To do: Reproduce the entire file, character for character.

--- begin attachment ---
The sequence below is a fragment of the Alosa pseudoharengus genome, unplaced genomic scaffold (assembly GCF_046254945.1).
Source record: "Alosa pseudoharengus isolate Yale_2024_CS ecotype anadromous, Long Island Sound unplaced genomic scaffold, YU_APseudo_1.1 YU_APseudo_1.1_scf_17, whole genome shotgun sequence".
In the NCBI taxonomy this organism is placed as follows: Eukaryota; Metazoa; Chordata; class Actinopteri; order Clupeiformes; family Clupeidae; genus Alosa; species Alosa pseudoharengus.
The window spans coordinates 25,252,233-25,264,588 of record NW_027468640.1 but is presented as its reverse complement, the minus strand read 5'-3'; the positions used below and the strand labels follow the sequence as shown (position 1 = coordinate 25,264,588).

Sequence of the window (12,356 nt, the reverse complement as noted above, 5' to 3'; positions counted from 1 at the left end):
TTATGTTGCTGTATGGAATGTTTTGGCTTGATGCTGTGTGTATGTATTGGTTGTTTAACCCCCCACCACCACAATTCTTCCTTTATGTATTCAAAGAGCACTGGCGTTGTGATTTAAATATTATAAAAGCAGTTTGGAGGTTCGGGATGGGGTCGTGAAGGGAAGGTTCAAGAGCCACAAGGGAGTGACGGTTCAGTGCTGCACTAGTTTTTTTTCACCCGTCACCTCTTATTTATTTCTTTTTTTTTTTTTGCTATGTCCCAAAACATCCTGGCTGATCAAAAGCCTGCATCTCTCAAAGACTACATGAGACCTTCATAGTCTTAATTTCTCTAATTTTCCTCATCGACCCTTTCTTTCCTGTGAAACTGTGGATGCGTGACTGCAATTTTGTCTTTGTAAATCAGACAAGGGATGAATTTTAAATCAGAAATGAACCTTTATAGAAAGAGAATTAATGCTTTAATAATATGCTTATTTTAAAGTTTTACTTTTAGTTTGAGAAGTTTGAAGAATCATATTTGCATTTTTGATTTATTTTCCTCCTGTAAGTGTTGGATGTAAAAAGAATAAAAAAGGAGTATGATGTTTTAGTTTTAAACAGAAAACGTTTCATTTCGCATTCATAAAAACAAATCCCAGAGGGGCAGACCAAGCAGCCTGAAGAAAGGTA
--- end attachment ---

The sequence below is a fragment of the Alosa pseudoharengus genome, unplaced genomic scaffold (assembly GCF_046254945.1).
Source record: "Alosa pseudoharengus isolate Yale_2024_CS ecotype anadromous, Long Island Sound unplaced genomic scaffold, YU_APseudo_1.1 YU_APseudo_1.1_scf_17, whole genome shotgun sequence".
In the NCBI taxonomy this organism is placed as follows: Eukaryota; Metazoa; Chordata; class Actinopteri; order Clupeiformes; family Clupeidae; genus Alosa; species Alosa pseudoharengus.
The window spans coordinates 25,252,233-25,264,588 of record NW_027468640.1 but is presented as its reverse complement, the minus strand read 5'-3'; the positions used below and the strand labels follow the sequence as shown (position 1 = coordinate 25,264,588).

Sequence of the window (12,356 nt, the reverse complement as noted above, 5' to 3'; positions counted from 1 at the left end):
TTATGTTGCTGTATGGAATGTTTTGGCTTGATGCTGTGTGTATGTATTGGTTGTTTAACCCCCCACCACCACAATTCTTCCTTTATGTATTCAAAGAGCACTGGCGTTGTGATTTAAATATTATAAAAGCAGTTTGGAGGTTCGGGATGGGGTCGTGAAGGGAAGGTTCAAGAGCCACAAGGGAGTGACGGTTCAGTGCTGCACTAGTTTTTTTTCACCCGTCACCTCTTATTTATTTCTTTTTTTTTTTTTGCTATGTCCCAAAACATCCTGGCTGATCAAAAGCCTGCATCTCTCAAAGACTACATGAGACCTTCATAGTCTTAATTTCTCTAATTTTCCTCATCGACCCTTTCTTTCCTGTGAAACTGTGGATGCGTGACTGCAATTTTGTCTTTGTAAATCAGACAAGGGATGAATTTTAAATCAGAAATGAACCTTTATAGAAAGAGAATTAATGCTTTAATAATATGCTTATTTTAAAGTTTTACTTTTAGTTTGAGAAGTTTGAAGAATCATATTTGCATTTTTGATTTATTTTCCTCCTGTAAGTGTTGGATGTAAAAAGAATAAAAAAGGAGTATGATGTTTTAGTTTTAAACAGAAAACGTTTCATTTCGCATTCATAAAAACAAATCCCAGAGGGGCAGACCAAGCAGCCTGAAGAAAGGTA